U.S. businesses are strongly supporting America’s nuclear deal with India, foreseeing lucrative contracts for energy technology, military equipment, infrastructure and pollution control.
But despite cautious support for engaging India from leaders of the House International Relations and Senate Foreign Relations committees the pact could be “the next donnybrook,” one lobbyist said, because each party is trying to win voters over on national security.
Panel members are analyzing the administration’s draft legislation and India’s plan to separate civilian and military nuclear facilities, as required by the agreement.
Reps. Henry Hyde (R-Ill.), chairman of the House panel, and Tom Lantos (D-Calif.), ranking member, will introduce legislation seeking conditions for the deal’s approval.
“Because the national security issues are so important, the business world wants to be mindful and not get ahead of national security,” said a lobbyist working for U.S. businesses, “but they are not afraid to mention that this will be a strategic earthquake.”
Put another way, if Congress approves the deal and New Delhi “is feeling soft toward the United States, it is going to consider projects from the United States.”
India has traditionally looked to other countries, such as Russia and Britain, for defense contracts. “We expect a level playing field” competing with the British, the Russians and the French, said the lobbyist.
“Our trade with India should be much greater than it is,” said Jim Jatras, a lobbyist with Venable LLP, which New Delhi has retained to lobby on the nuclear deal.
India represents a $15 billion market over the next 20 years for military contracts alone, industry sources say.
Defense giants Lockheed Martin and Boeing are pushing the F-16 and the F/A-18 Super Hornets, respectively, to fulfill India’s plan to buy 126 fighters. The contract could be worth $9 billion or more. The United States has historically restricted military sales to India because of its nuclear-weapons program. India on its part has been concerned about difficulties with obtaining spare parts from the United States.
“We have been aware that India would be opening that competition for some time,” said Dan Beck, a Boeing spokesman. “We look forward to the competition.”
Another defense heavyweight, Raytheon, is the only U.S. defense contractor to sign a radar-system deal with India.
“There is a tremendous opportunity for American business out there,” Jatras said. “Some people might be concerned with foreigners eating our lunch, and some people seem to put this deal in that context. This is an issue where India wants to buy from us.”
India has a rapidly growing middle class of nearly 300 million, Jatras said, and “it is a very consumer-oriented middle class.”
“There is not a business in the United States that does not understand what India means to them,” said the lobbyist working with U.S. business interests. “All these jobs created by the Indian demand for consumer goods will have a ripple effect on America. There is not a corporate board that is not scratching its head about its India strategy.” India and China are the fastest growing consumer markets in the world.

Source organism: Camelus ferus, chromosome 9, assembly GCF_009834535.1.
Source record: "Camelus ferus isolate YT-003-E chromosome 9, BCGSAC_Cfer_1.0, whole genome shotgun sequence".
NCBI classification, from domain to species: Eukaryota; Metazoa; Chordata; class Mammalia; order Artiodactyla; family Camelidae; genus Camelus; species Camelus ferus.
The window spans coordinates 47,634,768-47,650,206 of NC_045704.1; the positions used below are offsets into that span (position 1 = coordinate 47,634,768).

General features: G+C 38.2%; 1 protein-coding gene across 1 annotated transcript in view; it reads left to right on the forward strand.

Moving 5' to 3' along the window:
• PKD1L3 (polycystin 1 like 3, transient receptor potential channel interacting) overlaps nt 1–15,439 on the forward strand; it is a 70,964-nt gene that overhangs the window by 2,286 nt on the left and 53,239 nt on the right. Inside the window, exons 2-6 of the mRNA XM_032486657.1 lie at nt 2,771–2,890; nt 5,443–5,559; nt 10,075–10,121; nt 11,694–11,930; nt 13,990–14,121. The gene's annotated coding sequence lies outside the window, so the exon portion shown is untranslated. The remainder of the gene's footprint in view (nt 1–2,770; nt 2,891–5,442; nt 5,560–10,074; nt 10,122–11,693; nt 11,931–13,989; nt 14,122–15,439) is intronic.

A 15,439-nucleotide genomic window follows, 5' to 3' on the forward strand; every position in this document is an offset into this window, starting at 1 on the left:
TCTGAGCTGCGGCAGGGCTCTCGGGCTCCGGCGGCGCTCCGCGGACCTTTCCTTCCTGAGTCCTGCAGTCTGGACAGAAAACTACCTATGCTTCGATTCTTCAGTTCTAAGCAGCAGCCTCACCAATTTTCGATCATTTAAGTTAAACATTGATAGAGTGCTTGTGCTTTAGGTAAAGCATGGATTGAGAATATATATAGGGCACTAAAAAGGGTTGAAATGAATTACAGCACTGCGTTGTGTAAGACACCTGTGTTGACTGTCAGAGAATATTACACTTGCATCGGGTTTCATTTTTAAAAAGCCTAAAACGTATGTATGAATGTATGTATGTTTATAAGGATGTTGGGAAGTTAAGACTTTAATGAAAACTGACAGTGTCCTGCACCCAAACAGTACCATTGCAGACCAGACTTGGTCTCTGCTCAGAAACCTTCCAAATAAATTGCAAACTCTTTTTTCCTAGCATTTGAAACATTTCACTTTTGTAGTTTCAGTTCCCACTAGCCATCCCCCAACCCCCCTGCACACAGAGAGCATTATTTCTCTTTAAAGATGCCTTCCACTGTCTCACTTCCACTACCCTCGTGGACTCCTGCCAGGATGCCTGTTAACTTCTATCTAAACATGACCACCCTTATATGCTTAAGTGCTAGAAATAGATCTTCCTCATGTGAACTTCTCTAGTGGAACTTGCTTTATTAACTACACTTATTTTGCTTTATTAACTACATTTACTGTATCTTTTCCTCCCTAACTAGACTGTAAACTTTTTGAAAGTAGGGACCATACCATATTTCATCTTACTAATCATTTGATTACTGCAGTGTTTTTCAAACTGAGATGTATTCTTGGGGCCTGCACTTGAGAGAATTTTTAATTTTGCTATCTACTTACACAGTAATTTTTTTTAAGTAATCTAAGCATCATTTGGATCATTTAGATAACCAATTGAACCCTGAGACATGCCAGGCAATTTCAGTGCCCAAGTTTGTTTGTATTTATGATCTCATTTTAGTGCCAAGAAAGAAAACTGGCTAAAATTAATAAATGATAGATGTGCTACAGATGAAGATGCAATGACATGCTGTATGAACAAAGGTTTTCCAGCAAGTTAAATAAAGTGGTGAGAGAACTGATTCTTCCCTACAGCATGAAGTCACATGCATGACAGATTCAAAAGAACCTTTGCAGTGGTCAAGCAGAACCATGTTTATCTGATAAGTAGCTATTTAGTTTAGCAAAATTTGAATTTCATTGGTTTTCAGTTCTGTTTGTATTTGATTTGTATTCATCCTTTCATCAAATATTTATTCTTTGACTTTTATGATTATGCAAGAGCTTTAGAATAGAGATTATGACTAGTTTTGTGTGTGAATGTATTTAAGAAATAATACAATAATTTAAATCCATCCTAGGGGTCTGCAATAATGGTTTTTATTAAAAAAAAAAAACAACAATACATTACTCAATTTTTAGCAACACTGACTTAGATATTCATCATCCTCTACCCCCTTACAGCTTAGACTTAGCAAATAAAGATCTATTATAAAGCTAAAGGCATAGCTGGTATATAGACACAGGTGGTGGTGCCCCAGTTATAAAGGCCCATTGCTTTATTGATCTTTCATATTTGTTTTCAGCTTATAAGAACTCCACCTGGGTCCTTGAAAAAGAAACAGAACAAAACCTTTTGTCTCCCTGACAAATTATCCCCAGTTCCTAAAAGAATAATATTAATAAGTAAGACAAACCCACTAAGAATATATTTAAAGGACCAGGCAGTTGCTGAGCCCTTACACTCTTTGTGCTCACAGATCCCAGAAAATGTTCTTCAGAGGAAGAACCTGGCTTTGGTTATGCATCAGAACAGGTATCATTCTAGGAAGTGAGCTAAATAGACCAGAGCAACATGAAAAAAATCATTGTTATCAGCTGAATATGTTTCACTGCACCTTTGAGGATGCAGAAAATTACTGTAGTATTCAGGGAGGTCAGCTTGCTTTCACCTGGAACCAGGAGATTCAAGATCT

Westinghouse, now Japanese-owned, and General Electric have long been interested in India, the lobbyist said, adding, “GE a long time ago said India is a hotbed. India was slow-moving in the ’90s. Now GE is looking brilliant.”
Lobbyists and the administration are trying to sway opinion on Capitol Hill, especially among Democrats, by pushing the energy-security aspects and environmental benefits of the deal. India, a nation of a billion people, has a voracious appetite for energy, and civilian nuclear energy will make it less reliant on unstable sources of oil and gas, Secretary of State Condoleezza Rice wrote in a Washington Post opinion piece.
The Chamber’s U.S. India Business Council (USIBC), which has almost 100 Fortune 500 companies as its members, hired Patton Boggs in January to represent its interests in the nuclear deal.
But businesses realize that lawmakers are swayed not just by commercial issues but also by national security. The USIBC is working on circulating a letter citing leading national security voices in support of the deal according to the business lobbyist.
The Chamber on Friday announced a grassroots campaign to win congressional approval. The Chamber is coordinating with the Coalition for Partnership with India (CPI), a forum created and managed by the Chamber that includes businesses, academic institutions, associations, think tanks and others. “This agreement could provide the U.S. business community with $100 billion worth of new opportunities in India in the energy sector alone,” said retired Lt. Gen. Dan Christman, the Chamber’s senior vice president of international affairs.
The administration is looking for India-specific waiver amendments to the 1954 Atomic Energy Act. The International Atomic Energy Agency would gain access to India’s civilian nuclear program. India would place two-thirds of its reactors and two-thirds of its generating power under permanent safeguards, with international verification.